Emory Bellard on the sideline of Texas A&M in 1975. Photo Associated Press.
The Kansas Jayhawks and the Texas A&M Aggies met a football foes for the first time in 1974 with both teams boasting Texas natives and Longhorn alumni as their head coaches.
On Oct. 5, 1974, the Texas A&M Aggies and Kansas Jayhawks first met as gridiron foes in Lawrence, Kansas. Both of the teams were led by University of Texas alumni who had sought their gridiron fortunes beyond the confines of Austin: Emory Bellard and Don Fambough.
Bellard had been the coach of Texas A&M since 1972. Prior to that the Luling, Texas native had gained national attention as the Texas Longhorn's offensive coordinator under Darrell K. Royal. Bellard was credited for the creation of the "wishbone" offense that propelled the Longhorns to the top of college football. With Bellard conducting the offense, Texas claimed two national championships and four Southwest Conference championships using the scheme.
His counterpart on the Kansas sideline had been the head of the Jayhawks football program for four seasons. Fambough, a native of Longview, Texas, initially played college ball for the Longhorns but moved to Kansas after World War II, where he played guard for the Jayhawks. After his final season of eligibility he joined the KU coaching staff as an assistant on the staff of Jules V. Sikes.
After stints as an assistant East Texas State and Wichita State, Fambough returned to Lawrence on the staff of Jack Mitchell. In 1970 he took over as head coach when Pepper Rodgers left for UCLA.
Texas A&M started the 1974 season ranked No. 20 in the Associated Press poll and wins over Clemson, LSU and Washington had seen the Cadets rise to No. 5 on the eve of the tilt with Kansas. The undefeated Aggies were tied with Texas Tech and Arkansas atop the Southwest Conference and heavily favored over the Big Eight's unranked Jayhawks, who had stumbled against Tennessee in the first month of the season.
More than 36,000 were on hand at the Memorial Stadium to see this first-ever contest between the intersectional rivals. Kansas struck first with a 72 yard, seven play scoring drive to open the game, capped by a seven yard touchdown run by running back Robert Miller, the Big Eight's leading rusher.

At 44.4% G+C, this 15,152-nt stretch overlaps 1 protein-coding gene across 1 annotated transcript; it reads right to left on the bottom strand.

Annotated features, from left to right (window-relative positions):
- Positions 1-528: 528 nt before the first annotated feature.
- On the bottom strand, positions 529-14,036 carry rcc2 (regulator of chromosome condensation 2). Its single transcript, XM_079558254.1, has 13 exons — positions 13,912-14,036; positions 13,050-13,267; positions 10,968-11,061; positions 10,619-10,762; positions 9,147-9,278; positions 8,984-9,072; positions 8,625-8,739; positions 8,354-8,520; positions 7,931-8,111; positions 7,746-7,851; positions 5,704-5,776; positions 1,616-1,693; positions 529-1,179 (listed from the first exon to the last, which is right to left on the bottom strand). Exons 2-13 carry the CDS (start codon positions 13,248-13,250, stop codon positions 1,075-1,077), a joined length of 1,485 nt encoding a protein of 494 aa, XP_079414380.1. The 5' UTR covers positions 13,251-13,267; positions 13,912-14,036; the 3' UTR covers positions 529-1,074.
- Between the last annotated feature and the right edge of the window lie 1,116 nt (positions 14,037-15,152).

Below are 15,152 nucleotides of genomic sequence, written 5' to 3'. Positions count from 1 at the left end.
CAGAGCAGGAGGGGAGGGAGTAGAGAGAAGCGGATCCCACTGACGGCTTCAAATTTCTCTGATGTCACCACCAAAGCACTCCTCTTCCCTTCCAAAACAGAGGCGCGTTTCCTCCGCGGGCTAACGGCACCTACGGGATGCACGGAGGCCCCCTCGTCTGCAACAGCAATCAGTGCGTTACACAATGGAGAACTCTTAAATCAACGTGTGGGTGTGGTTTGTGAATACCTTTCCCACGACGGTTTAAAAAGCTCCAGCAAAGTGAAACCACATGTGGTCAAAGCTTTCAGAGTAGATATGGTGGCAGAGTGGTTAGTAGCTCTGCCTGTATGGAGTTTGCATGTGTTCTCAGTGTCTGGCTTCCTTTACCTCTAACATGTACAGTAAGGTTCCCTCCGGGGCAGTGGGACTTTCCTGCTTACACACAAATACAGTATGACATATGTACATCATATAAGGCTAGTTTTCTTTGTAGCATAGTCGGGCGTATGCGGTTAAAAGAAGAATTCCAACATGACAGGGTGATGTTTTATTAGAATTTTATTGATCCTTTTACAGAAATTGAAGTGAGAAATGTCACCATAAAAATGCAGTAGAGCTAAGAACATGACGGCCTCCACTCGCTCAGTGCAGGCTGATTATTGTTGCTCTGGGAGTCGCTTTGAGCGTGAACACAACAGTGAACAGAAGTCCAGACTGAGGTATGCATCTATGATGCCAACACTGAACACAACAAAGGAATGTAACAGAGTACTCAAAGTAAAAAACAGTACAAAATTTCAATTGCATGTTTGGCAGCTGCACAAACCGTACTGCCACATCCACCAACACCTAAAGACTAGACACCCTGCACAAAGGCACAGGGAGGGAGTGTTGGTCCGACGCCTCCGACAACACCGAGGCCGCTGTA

Texas A&M responded with 10 unanswered points in the second half. Returning from halftime, the two teams battled for momentum, and Kansas claimed it as time expired on the third quarter.
Kansas QB Scott McMichael unleashed a long bomb to receiver Emmett Edwards, who was standing completely uncovered on the Aggie 30-yard-line. The Jayhawk flanker ran untouched to the end-zone for the score.
Texas A&M rallied in the fourth quarter but midway through the period, the cadets' quarterback David Walker fumbled a pitchout and Kansas end Dean Zook recovered on the 44-yard line. Two plays later, McMichael's nine-yard touchdown pass to Miller severely dimmed the Aggies hopes.
A 53-yard scoring run by Kansas' Laverne Smith with 26 seconds remaining in the game squelched them completely. The final score of 28-10 didn't adequately express the dominance of the Jayhawks in the contest. Kansas outrushed the Aggies 275 to 173 and outpassed them 178 to 92. The Jayhawks' 24 first downs more than doubled Texas A&M's total for the game (11).
The Kansas victory left both teams with matching 3-1 records, but they would follow extremely different paths the rest of the season.
Kansas would go on to defeat in-state rival Kansas State the following week to earn a 4-1 record and a No. 13 ranking in the AP poll. That was the acme of the season as the Jayhawks wouldn't earn another victory the rest of the way. The squad finished a paltry 4-7 in the cellar of the Big Eight Conference. Fambrough was replaced with Bud Moore.
The Aggies would recover from the to reel off four straight wins before falling in a close contest with SMU and a not-so-close one against Texas. The Aggies finished 16th in the final AP poll and were tied with the Longhorns for second in the Southwest Conference behind Baylor.
The next season, A&M would turn in a 10-2-0 record and become the Southwest Conference co-champions. They defeated USC 20-0 in the 1975 Liberty Bowl.
Bellard would depart College Station midway through the 1978 season following a pair of blowout losses to Houston and Baylor. His coaching record at Texas A&M would stand at 48-27. He would go on to coach seven years at Mississippi State.
In 1979, Fambough took over the Jayhawks football team once again and served until 1982. He finished with a 37-48-5 record in Lawrence.
Both Fambough and Bellard passed away earlier this year.